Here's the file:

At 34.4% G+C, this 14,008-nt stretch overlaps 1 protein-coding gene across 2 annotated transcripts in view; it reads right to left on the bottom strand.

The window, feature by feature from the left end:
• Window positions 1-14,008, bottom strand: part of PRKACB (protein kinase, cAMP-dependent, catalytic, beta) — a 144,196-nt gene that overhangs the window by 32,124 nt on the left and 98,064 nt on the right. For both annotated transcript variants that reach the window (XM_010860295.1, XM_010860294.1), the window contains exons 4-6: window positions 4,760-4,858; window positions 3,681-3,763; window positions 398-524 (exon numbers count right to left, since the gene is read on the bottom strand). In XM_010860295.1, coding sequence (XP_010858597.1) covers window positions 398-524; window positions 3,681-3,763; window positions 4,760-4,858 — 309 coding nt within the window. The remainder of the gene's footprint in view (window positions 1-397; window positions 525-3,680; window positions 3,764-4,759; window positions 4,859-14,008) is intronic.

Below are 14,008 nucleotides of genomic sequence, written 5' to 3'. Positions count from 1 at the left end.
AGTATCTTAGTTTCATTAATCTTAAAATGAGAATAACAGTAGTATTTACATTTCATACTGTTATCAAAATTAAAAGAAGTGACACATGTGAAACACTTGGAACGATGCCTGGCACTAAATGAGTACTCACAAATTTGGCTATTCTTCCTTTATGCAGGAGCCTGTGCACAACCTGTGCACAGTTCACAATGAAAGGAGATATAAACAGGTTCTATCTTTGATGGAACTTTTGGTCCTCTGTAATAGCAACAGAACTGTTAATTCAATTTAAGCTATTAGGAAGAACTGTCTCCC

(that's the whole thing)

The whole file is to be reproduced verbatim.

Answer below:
At 34.4% G+C, this 14,008-nt stretch overlaps 1 protein-coding gene across 2 annotated transcripts in view; it reads right to left on the bottom strand.

The window, feature by feature from the left end:
• Window positions 1-14,008, bottom strand: part of PRKACB (protein kinase, cAMP-dependent, catalytic, beta) — a 144,196-nt gene that overhangs the window by 32,124 nt on the left and 98,064 nt on the right. For both annotated transcript variants that reach the window (XM_010860295.1, XM_010860294.1), the window contains exons 4-6: window positions 4,760-4,858; window positions 3,681-3,763; window positions 398-524 (exon numbers count right to left, since the gene is read on the bottom strand). In XM_010860295.1, coding sequence (XP_010858597.1) covers window positions 398-524; window positions 3,681-3,763; window positions 4,760-4,858 — 309 coding nt within the window. The remainder of the gene's footprint in view (window positions 1-397; window positions 525-3,680; window positions 3,764-4,759; window positions 4,859-14,008) is intronic.

Below are 14,008 nucleotides of genomic sequence, written 5' to 3'. Positions count from 1 at the left end.
AGTATCTTAGTTTCATTAATCTTAAAATGAGAATAACAGTAGTATTTACATTTCATACTGTTATCAAAATTAAAAGAAGTGACACATGTGAAACACTTGGAACGATGCCTGGCACTAAATGAGTACTCACAAATTTGGCTATTCTTCCTTTATGCAGGAGCCTGTGCACAACCTGTGCACAGTTCACAATGAAAGGAGATATAAACAGGTTCTATCTTTGATGGAACTTTTGGTCCTCTGTAATAGCAACAGAACTGTTAATTCAATTTAAGCTATTAGGAAGAACTGTCTCCC